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Page last updated at 03:15 GMT, Tuesday, 19 May 2009 04:15 UK

Why is Burma's junta afraid of Suu Kyi?

Burma's generals
Burma's generals have detained Aung San Suu Kyi for 13 of the past 19 years

By Jonathan Head
BBC News, Bangkok

The trial of Burma's renowned opposition leader, Aung San Suu Kyi, is being held in secret, behind the walls of the country's most notorious jail, the aptly named Insein Prison.

Anyone approaching the prison had to pass through two lines of barbed-wire barricades, manned by armed police. Very few did. Four EU diplomats were refused entry.

A small handful of sympathisers were allowed to stage a silent vigil between the two cordons. Her lawyers were instructed not to repeat any of the testimony given in court.

It sounds like the trial of a dangerous, terrorist suspect.

But the defendants are a waif-like 63-year-old woman and her two female companions, accused of nothing more than allowing an uninvited well-wisher, an American, who had swum across the lake to reach her home, to stay until he had recovered from his exhaustion.

Aung San Suu Kyi has spent much of the past two decades under house arrest, the last six years in such severe isolation that she has had almost no opportunity to communicate with the outside world.

Her party, which resoundingly won the last election 19 years ago, has been weakened and divided by almost constant military harassment.

Meanwhile the army, her nemesis, has more than doubled in size, has extended its control into all areas of life and now consumes around 40% of the national budget.

Powerful figure

So Ms Suu Kyi does not appear to pose much of a threat. Yet even as she has been increasingly isolated, her potency as a symbol of the hunger so many Burmese clearly have for change and an end to military rule seems to have grown.

Insein prison
Aung San Suu Kyi is being held at the Insein prison in Rangoon

Qualities that have sometimes provoked quiet criticism of her leadership style when she was free, like her aloofness and her stubborn adherence to principle, have made her appear more heroic as a prisoner.

Her lonely stand has won her passionate admirers across the world, including, presumably, the hapless American John Yettaw whose misguided attempt to meet her has now got her into such trouble. There is simply no political figure in Burma who can match her crowd-pulling charisma.

And that worries the military as it prepares the ground for the country's first election in 20 years.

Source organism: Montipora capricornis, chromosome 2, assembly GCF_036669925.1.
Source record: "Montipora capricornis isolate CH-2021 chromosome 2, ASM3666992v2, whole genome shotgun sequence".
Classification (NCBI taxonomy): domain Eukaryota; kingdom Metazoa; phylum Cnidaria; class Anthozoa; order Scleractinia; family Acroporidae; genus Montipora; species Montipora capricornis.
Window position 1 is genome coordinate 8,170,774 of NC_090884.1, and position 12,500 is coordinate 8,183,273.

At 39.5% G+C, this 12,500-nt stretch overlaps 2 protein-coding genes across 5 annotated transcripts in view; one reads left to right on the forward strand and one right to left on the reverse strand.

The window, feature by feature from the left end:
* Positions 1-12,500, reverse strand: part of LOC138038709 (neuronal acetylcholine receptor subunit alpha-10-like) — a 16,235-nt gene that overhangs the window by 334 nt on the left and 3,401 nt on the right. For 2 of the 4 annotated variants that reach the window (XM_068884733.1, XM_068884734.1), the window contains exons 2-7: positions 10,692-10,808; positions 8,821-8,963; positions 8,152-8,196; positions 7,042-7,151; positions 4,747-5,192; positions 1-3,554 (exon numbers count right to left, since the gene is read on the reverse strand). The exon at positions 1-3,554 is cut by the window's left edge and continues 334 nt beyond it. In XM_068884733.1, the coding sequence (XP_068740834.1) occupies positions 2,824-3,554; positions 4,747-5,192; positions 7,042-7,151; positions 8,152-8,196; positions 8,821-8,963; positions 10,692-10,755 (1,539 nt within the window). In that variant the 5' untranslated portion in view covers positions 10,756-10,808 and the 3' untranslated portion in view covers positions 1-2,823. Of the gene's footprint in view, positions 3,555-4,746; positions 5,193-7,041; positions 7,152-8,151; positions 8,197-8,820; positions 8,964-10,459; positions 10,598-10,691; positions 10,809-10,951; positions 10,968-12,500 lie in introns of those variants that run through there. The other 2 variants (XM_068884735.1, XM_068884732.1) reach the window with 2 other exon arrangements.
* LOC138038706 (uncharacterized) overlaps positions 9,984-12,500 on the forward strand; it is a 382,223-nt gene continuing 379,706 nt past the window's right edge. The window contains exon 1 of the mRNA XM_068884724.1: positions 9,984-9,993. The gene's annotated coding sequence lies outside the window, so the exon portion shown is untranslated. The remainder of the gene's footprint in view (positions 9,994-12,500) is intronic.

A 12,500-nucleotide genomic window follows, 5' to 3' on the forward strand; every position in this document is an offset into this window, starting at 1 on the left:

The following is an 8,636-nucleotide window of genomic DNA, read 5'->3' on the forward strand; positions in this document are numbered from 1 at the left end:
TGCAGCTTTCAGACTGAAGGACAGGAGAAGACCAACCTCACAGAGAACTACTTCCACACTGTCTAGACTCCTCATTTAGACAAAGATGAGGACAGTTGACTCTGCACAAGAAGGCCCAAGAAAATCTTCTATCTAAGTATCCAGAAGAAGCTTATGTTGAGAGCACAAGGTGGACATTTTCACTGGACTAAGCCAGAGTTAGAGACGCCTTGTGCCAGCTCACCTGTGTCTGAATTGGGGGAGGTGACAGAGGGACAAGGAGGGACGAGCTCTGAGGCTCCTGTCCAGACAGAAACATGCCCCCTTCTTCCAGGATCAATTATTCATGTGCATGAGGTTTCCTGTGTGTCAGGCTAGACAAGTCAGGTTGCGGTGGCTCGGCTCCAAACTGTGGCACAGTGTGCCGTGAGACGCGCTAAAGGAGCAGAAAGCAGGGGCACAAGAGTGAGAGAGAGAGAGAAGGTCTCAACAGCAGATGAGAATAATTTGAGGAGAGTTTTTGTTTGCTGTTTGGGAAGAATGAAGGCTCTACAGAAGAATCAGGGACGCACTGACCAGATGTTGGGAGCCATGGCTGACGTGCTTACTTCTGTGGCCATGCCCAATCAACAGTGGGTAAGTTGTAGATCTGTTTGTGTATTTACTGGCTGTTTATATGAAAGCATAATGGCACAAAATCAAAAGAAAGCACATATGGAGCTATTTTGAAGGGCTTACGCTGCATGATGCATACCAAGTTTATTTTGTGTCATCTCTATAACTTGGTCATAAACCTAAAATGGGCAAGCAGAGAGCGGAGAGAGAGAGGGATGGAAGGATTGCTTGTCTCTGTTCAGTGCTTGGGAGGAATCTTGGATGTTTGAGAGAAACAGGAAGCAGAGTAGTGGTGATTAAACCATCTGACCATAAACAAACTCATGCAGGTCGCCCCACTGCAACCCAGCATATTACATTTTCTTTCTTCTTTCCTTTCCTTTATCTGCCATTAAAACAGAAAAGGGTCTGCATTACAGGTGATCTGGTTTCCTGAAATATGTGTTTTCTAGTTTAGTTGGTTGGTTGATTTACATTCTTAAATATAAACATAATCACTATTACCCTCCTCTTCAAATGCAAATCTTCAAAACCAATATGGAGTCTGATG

Widely dismissed outside Burma as a sham, because it guarantees to preserve the predominant role of the armed forces in politics and society, this election matters a great deal to Than Shwe, the ageing, secretive general who still calls most of the shots in Burma.

It will allow him to cast off the stain of illegitimacy which has haunted Burma's military rulers for the past two decades and give them a veneer of legitimacy.

Electoral legitimacy is something I have heard Burmese ministers go on and on about at length during my own visits there.

Their main complaint is the legitimacy Aung San Suu Kyi's party, the National League for Democracy, has always claimed from its 1990 election victory, an election the military later annulled.

This seems to infuriate them, and these ministers go to extraordinary lengths to try to discredit these claims. Legitimacy, it seems, is a big issue for the generals, as is security.

'Than Shwe's succession'

"Next year's election is all about Than Shwe's succession," says Aung Naing Oo, a former student activist now living in exile in Thailand.

Aung San Suu Kyi

"He is obsessed with assuring his security once he steps down after the election. So he is being very careful about who is put in key positions. He has to make sure nothing goes wrong."

Than Shwe has not forgotten the last time he released Aung San Suu Kyi from house arrest, in 2002, in the mistaken belief that Western sanctions would be eased in return.

They were not and she was greeted as a national saviour, mobbed by huge crowds as she travelled around the country. A year later, dozens of her supporters had been killed or jailed by military-backed thugs, and she was back under house arrest.

That is why there is a clause in the military-drafted constitution barring anyone "who enjoys the rights and privileges of a foreign citizen" from running for office - Ms Suu Kyi, through her marriage to the late British academic Michael Aris, falls into that category.

There was never much realistic hope that she would be released before the election. A criminal conviction now would disqualify her from contesting the election even as a candidate. The chances are she will still be in custody when it takes place.

So what about afterwards?

Once the generals have, in their own view, consigned the 1990 election to the history books by holding an election they are more or less guaranteed to win, perhaps then they will have the confidence to release Aung San Suu Kyi.

And perhaps, once Than Shwe, who is 76 and often in poor health, has left the scene, Burma may see a gradual softening of its repressive political climate. But no-one is counting on it.



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